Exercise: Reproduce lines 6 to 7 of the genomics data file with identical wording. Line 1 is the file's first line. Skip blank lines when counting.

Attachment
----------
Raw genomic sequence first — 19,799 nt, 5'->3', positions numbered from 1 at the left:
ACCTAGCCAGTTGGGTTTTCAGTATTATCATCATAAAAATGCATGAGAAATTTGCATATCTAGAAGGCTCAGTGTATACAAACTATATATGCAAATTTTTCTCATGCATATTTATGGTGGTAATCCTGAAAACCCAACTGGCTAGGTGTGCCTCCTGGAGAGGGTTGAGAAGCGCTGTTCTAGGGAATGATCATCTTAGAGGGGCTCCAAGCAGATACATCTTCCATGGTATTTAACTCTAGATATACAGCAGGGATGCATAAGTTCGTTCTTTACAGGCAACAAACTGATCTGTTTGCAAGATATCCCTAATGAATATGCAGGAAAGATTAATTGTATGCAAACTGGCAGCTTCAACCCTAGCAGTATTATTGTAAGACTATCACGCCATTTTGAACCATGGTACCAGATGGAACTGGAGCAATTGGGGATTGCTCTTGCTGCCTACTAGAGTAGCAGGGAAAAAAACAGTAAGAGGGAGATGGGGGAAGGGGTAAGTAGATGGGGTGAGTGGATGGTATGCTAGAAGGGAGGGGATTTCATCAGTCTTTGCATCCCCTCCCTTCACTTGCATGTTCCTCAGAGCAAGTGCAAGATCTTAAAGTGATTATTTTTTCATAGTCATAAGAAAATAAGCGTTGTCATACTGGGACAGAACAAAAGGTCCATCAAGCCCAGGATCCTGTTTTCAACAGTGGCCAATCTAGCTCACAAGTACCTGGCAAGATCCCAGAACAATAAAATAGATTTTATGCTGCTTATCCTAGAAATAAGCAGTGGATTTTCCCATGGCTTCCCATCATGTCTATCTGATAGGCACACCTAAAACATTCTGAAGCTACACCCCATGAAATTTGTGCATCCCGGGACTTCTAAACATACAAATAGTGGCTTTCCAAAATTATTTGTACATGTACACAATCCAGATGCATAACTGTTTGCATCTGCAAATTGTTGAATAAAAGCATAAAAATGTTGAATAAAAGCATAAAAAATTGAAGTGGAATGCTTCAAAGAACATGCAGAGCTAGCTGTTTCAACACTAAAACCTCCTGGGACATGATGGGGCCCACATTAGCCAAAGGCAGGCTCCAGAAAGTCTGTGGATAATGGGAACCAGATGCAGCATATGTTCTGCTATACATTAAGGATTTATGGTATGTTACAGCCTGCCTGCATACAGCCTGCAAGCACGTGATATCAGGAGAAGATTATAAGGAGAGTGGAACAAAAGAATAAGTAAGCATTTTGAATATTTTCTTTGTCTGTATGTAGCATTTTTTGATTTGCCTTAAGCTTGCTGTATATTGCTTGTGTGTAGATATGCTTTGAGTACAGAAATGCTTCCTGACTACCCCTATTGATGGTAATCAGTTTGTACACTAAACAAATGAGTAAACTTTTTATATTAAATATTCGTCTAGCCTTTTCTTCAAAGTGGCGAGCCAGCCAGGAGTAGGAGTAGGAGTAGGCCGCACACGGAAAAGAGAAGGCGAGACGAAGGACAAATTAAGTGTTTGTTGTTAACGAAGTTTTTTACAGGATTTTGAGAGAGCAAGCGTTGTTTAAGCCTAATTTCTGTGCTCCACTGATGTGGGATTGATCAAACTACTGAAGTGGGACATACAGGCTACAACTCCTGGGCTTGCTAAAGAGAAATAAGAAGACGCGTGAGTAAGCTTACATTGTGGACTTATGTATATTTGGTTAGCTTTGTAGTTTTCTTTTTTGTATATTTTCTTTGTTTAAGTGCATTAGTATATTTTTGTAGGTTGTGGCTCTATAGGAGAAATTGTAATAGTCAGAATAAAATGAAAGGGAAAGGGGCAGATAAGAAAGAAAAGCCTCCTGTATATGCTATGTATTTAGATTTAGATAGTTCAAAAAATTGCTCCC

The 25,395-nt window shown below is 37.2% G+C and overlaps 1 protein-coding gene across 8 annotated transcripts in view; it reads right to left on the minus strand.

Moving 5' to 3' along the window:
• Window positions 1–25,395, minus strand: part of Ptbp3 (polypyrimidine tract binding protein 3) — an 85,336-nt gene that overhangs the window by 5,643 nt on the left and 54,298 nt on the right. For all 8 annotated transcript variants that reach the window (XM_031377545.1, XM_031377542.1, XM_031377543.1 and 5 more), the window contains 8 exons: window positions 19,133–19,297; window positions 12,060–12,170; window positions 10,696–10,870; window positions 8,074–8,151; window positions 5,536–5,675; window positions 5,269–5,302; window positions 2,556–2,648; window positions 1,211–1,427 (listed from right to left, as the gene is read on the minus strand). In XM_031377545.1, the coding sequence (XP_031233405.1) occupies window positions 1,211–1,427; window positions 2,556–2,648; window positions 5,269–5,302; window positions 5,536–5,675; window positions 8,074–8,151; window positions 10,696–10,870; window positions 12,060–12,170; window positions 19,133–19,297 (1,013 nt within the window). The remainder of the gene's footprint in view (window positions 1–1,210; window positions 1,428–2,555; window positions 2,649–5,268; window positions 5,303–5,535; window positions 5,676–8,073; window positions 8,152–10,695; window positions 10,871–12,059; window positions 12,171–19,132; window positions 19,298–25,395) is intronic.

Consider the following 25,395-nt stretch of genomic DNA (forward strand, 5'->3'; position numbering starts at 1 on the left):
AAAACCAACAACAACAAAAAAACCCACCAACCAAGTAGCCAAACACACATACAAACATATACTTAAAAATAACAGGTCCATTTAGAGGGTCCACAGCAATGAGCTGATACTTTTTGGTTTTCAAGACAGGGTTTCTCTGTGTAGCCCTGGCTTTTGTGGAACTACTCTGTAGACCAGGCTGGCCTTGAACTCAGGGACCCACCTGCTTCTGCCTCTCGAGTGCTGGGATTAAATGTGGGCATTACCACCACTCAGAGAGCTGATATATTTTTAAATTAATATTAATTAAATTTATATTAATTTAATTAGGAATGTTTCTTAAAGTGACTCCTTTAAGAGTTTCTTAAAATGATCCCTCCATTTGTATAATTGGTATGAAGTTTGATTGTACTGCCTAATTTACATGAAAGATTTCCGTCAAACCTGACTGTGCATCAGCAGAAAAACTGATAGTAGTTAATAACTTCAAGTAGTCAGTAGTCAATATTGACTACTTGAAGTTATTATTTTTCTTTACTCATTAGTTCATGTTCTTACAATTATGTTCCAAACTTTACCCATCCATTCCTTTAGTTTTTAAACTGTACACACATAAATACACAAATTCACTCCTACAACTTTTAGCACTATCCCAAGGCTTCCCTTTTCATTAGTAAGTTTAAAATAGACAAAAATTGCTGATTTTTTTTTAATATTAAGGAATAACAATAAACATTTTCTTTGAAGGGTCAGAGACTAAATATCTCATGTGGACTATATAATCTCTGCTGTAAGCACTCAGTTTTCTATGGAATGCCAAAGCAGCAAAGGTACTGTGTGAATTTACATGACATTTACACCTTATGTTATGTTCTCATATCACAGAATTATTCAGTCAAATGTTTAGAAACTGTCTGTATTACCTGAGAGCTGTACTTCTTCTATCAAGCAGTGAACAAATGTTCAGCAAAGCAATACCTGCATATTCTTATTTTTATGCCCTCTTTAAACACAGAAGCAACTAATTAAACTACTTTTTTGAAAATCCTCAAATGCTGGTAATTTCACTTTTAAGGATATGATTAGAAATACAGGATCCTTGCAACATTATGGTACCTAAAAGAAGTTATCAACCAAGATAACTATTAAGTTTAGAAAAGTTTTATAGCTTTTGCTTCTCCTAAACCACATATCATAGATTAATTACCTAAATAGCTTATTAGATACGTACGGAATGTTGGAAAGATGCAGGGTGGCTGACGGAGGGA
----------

Consider the following 25,395-nt stretch of genomic DNA (forward strand, 5'->3'; position numbering starts at 1 on the left):
AAAACCAACAACAACAAAAAAACCCACCAACCAAGTAGCCAAACACACATACAAACATATACTTAAAAATAACAGGTCCATTTAGAGGGTCCACAGCAATGAGCTGATACTTTTTGGTTTTCAAGACAGGGTTTCTCTGTGTAGCCCTGGCTTTTGTGGAACTACTCTGTAGACCAGGCTGGCCTTGAACTCAGGGACCCACCTGCTTCTGCCTCTCGAGTGCTGGGATTAAATGTGGGCATTACCACCACTCAGAGAGCTGATATATTTTTAAATTAATATTAATTAAATTTATATTAATTTAATTAGGAATGTTTCTTAAAGTGACTCCTTTAAGAGTTTCTTAAAATGATCCCTCCATTTGTATAATTGGTATGAAGTTTGATTGTACTGCCTAATTTACATGAAAGATTTCCGTCAAACCTGACTGTGCATCAGCAGAAAAACTGATAGTAGTTAATAACTTCAAGTAGTCAGTAGTCAATATTGACTACTTGAAGTTATTATTTTTCTTTACTCATTAGTTCATGTTCTTACAATTATGTTCCAAACTTTACCCATCCATTCCTTTAGTTTTTAAACTGTACACACATAAATACACAAATTCACTCCTACAACTTTTAGCACTATCCCAAGGCTTCCCTTTTCATTAGTAAGTTTAAAATAGACAAAAATTGCTGATTTTTTTTTAATATTAAGGAATAACAATAAACATTTTCTTTGAAGGGTCAGAGACTAAATATCTCATGTGGACTATATAATCTCTGCTGTAAGCACTCAGTTTTCTATGGAATGCCAAAGCAGCAAAGGTACTGTGTGAATTTACATGACATTTACACCTTATGTTATGTTCTCATATCACAGAATTATTCAGTCAAATGTTTAGAAACTGTCTGTATTACCTGAGAGCTGTACTTCTTCTATCAAGCAGTGAACAAATGTTCAGCAAAGCAATACCTGCATATTCTTATTTTTATGCCCTCTTTAAACACAGAAGCAACTAATTAAACTACTTTTTTGAAAATCCTCAAATGCTGGTAATTTCACTTTTAAGGATATGATTAGAAATACAGGATCCTTGCAACATTATGGTACCTAAAAGAAGTTATCAACCAAGATAACTATTAAGTTTAGAAAAGTTTTATAGCTTTTGCTTCTCCTAAACCACATATCATAGATTAATTACCTAAATAGCTTATTAGATACGTACGGAATGTTGGAAAGATGCAGGGTGGCTGACGGAGGGA